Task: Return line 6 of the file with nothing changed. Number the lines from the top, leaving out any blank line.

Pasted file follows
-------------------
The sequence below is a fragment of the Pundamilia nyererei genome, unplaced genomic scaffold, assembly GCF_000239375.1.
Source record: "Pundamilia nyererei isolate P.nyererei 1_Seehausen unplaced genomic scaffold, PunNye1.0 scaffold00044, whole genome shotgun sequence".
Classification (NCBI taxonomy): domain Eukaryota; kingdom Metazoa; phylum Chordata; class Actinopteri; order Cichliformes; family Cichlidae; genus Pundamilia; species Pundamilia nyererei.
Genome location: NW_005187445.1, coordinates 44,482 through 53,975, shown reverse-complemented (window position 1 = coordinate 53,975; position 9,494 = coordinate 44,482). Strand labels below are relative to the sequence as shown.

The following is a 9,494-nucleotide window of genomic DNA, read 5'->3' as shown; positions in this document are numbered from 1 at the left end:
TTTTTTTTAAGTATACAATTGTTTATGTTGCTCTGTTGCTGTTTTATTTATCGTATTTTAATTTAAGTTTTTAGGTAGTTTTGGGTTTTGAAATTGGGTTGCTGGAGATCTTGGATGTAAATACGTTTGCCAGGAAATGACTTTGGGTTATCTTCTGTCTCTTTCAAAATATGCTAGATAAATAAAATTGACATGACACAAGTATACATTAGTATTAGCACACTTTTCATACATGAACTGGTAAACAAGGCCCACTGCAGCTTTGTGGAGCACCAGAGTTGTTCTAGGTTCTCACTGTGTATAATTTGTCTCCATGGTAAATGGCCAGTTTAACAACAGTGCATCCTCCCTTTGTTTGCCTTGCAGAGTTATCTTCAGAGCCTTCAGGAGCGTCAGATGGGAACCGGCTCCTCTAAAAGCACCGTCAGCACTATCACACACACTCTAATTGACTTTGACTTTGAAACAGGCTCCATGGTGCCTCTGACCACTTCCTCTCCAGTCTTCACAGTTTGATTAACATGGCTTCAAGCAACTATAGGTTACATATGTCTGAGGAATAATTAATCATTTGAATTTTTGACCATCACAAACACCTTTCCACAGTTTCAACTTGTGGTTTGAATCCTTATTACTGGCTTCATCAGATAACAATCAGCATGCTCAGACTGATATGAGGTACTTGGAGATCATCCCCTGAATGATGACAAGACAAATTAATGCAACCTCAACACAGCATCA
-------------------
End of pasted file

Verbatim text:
TTTTTTTTAAGTATACAATTGTTTATGTTGCTCTGTTGCTGTTTTATTTATCGTATTTTAATTTAAGTTTTTAGGTAGTTTTGGGTTTTGAAATTGGGTTGCTGGAGATCTTGGATGTAAATACGTTTGCCAGGAAATGACTTTGGGTTATCTTCTGTCTCTTTCAAAATATGCTAGATAAATAAAATTGACATGACACAAGTATACATTAGTATTAGCACACTTTTCATACATGAACTGGTAAACAAGGCCCACTGCAGCTTTGTGGAGCACCAGAGTTGTTCTAGGTTCTCACTGTGTATAATTTGTCTCCATGGTAAATGGCCAGTTTAACAACAGTGCATCCTCCCTTTGTTTGCCTTGCAGAGTTATCTTCAGAGCCTTCAGGAGCGTCAGATGGGAACCGGCTCCTCTAAAAGCACCGTCAGCACTATCACACACACTCTAATTGACTTTGACTTTGAAACAGGCTCCATGGTGCCTCTGACCACTTCCTCTCCAGTCTTCACAGTTTGATTAACATGGCTTCAAGCAACTATAGGTTACATATGTCTGAGGAATAATTAATCATTTGAATTTTTGACCATCACAAACACCTTTCCACAGTTTCAACTTGTGGTTTGAATCCTTATTACTGGCTTCATCAGATAACAATCAGCATGCTCAGACTGATATGAGGTACTTGGAGATCATCCCCTGAATGATGACAAGACAAATTAATGCAACCTCAACACAGCATCA